Universities and institutions of higher learning have also been turned into recruiting pools for terrorists. Foreign students and lecturers from countries in conflict zones use lecture sessions to vividly describe the atrocities and injustices occurring in their respective countries and over time mold their students into thinking that the “propaganda of the deed” is the only recourse left. This problem is compounded by local students going abroad to study but instead being indoctrinated and radicalized. Not only are they infected with such ideas but also they import these ideas to their local setting when they return home.

Why use the internet to reach prospects?

The internet has been a useful tool in reaching out to the young and has helped terrorists overcome their handicap to acquire and attract young new recruits. Terrorism expert Bruce Hoffman said, “Virtually every terrorist group in the world today has its own internet website and, in many instances, multiple sites in different languages with different messages tailored to specific audiences.” While in the past, terrorists’ indoctrination, recruitment and training relied heavily on physical meetings between recruits and recruiters which required time, coordination and travel, the internet has bypassed this by providing connections quickly, easily, remotely and anonymously. The role of the internet as a radicalization accelerant has significantly changed the way terrorists operate, for it has allowed them unprecedented scope and opportunity in developing and strengthening their modus operandi.

This has been made possible because youths and the internet are so closely intertwined. Statistically, internet use among young people has risen dramatically and the use has evolved from a passive, individually directed, information-seeking process (termed as Web 1.0) to an active, socially connected, user-involved environment where youths interact, discuss, create and pass on content (termed Web 2.0). Besides the websites, other facilities on the net, ranging from email, chat rooms, e-groups, forums, virtual message boards, all facilities frequently visited and used by youths, have also been increasingly used by terrorists as virtual training camps, providing an online forum for indoctrination and the distribution of terrorists’ manuals, instructions and data.

What is also disturbing is that the natural inclination of the current generation of young people to gravitate toward the internet has been accurately anticipated and exploited by terrorist groups. How else can one explain the Taliban, which once punished people who owned television sets but later began updating its own websites numerous times a day? This dramatic change occurred because terrorists understand the power and potential of the internet.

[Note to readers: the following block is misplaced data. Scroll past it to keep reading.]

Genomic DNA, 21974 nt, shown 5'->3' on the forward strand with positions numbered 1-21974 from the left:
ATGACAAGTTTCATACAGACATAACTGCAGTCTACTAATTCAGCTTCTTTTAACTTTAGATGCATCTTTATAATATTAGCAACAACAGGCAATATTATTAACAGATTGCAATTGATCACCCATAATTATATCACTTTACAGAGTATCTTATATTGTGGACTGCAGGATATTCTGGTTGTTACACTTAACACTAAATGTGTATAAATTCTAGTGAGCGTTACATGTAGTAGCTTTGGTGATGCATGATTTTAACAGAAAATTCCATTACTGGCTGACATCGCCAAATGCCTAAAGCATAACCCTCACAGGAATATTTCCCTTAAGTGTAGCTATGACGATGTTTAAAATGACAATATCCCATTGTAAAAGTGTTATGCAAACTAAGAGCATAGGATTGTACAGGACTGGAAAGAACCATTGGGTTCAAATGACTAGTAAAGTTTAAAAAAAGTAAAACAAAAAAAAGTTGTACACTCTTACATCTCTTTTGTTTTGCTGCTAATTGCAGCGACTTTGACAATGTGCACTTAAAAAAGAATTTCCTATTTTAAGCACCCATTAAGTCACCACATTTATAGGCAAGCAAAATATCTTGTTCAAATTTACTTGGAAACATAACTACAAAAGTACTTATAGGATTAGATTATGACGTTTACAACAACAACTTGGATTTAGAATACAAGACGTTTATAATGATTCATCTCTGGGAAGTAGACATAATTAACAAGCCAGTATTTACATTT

Terrorists’ ability to creatively utilize the internet has enabled them to exponentially increase their reach, transitioning from the physical space to cyberspace. The internet has also shown great potential in becoming the focal meeting point for terrorists across the globe. Social networking sites have replaced the battlefield as the venue to link up and fight for a common cause.

Given this development, analysts can perhaps understand how young people are being radicalized through the internet without having to physically meet other fellow terrorists.

While in the past, terrorists used the internet as the means to disseminate their rhetoric of hate, now the internet has extended its potential to include identifying, nurturing and developing a raw recruit into a full-fledged terrorist. Hence, internet radicalization is a means of self-radicalization. This “computer screen to battlefield process” poses a grave threat and requires a paradigm shift in our efforts to counter terrorism.

Next Battlefield

The ability of the terrorists to identify, indoctrinate, recruit and use youths for political violence has dramatically evolved. Terrorists have also demonstrated great sensitivity in crafting their message to youths and creativity in exploiting technological mediums in reaching out to them.

In this arena, authorities are struggling to counter and curb the momentum that terrorists have garnered in winning over young people. While terrorists are developing strategies to target and attract youths, counterterrorism efforts often continue to focus on hard power as the central approach in dealing with this issue. Given this scenario, it is imperative that authorities understand the dynamics between youth and terrorism. Among the areas that need research and attention are the profiles of youths who have joined terrorist groups and the reasons for them to do so, the radicalization and indoctrination process employed by terrorists in recruiting the youths, and a review of existing programs in countering the vulnerability of youths toward extremism and terrorism. It is only by understanding the realities on the ground and taking proactive, preventive and resourceful steps that nations and governments will be able to address this challenge.

The next battlefield in the struggle against terrorism may not take place on a physical plane but in the mental and emotional domains of the youth. Unless governments win the hearts and minds of these young people, not only will officials not garner their support, but they may find themselves facing them as future adversaries.